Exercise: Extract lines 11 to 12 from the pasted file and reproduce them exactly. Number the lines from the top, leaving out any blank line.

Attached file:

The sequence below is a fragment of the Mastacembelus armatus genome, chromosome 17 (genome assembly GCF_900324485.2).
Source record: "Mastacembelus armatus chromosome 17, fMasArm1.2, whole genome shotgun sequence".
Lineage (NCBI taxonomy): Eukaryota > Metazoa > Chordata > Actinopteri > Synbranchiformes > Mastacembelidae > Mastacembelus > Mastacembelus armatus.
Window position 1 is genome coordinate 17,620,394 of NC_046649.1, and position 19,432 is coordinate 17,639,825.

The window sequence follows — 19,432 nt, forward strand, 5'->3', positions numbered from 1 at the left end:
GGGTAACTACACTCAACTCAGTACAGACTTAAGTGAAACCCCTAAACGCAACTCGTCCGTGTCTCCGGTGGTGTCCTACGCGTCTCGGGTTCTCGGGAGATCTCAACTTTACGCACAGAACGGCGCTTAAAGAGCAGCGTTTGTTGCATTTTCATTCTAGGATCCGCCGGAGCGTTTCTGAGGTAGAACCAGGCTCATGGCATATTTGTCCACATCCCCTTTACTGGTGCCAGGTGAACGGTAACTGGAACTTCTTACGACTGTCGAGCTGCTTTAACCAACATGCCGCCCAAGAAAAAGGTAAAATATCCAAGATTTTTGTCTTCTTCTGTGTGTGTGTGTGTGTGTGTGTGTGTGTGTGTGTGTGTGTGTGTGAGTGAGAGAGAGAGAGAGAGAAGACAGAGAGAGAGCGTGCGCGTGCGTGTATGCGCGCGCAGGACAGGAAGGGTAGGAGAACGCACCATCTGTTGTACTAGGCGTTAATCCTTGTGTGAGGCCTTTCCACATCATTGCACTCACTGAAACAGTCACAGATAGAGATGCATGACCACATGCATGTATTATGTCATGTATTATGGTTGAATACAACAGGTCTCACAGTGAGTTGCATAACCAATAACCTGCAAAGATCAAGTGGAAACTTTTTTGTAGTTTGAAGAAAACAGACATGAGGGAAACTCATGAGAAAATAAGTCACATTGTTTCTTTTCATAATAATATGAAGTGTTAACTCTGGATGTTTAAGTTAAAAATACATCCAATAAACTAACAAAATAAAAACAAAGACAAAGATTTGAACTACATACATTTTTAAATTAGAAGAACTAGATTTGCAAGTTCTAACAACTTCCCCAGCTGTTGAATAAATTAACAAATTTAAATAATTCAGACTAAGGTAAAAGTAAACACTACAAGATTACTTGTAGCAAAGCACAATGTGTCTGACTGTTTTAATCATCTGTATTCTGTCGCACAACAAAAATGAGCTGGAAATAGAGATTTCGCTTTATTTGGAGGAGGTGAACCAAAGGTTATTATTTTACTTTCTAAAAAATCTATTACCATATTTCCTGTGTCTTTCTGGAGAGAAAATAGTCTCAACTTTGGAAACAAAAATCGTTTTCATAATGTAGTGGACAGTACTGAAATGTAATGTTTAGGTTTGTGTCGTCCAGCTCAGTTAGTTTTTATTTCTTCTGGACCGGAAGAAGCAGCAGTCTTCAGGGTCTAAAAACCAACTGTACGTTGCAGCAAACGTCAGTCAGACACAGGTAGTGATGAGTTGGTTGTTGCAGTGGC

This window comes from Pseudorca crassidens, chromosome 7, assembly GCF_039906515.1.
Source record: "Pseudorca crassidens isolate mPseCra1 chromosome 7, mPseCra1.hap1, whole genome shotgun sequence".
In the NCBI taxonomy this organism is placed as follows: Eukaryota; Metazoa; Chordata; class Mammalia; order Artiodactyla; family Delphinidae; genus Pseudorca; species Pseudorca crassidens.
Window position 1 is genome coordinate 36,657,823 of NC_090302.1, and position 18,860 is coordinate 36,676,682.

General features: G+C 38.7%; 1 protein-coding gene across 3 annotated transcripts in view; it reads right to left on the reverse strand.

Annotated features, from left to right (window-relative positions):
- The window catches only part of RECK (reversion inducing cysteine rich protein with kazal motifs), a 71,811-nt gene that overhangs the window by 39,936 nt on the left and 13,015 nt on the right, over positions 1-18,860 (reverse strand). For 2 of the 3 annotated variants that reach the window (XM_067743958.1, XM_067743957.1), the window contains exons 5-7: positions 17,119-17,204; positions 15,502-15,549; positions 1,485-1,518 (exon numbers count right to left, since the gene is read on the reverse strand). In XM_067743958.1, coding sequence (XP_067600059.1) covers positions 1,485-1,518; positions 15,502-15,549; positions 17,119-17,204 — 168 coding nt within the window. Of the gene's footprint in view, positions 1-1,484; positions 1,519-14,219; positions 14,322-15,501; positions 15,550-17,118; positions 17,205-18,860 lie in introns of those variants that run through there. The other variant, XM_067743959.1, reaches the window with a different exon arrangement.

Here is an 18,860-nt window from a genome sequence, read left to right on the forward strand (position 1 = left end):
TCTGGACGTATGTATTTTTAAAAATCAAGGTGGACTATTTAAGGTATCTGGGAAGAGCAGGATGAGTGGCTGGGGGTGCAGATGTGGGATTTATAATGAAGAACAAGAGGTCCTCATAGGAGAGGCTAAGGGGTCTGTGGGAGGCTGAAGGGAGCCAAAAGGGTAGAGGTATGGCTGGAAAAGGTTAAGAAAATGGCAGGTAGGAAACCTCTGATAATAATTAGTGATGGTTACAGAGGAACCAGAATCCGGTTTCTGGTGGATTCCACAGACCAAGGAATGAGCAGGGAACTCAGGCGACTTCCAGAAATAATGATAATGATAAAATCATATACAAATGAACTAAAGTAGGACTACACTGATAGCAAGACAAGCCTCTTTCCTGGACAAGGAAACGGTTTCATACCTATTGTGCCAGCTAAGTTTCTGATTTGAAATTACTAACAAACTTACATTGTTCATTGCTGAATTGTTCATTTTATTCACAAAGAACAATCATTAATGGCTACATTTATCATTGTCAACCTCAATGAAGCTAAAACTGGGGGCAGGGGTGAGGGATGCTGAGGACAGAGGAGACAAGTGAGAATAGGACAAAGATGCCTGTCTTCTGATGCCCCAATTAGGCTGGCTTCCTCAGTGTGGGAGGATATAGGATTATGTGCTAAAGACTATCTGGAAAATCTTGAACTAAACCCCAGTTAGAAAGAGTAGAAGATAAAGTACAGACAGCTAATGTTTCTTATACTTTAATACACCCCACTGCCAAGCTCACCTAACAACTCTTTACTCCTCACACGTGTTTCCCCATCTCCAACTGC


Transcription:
General features: G+C 38.7%; 1 protein-coding gene across 3 annotated transcripts in view; it reads right to left on the reverse strand.

Annotated features, from left to right (window-relative positions):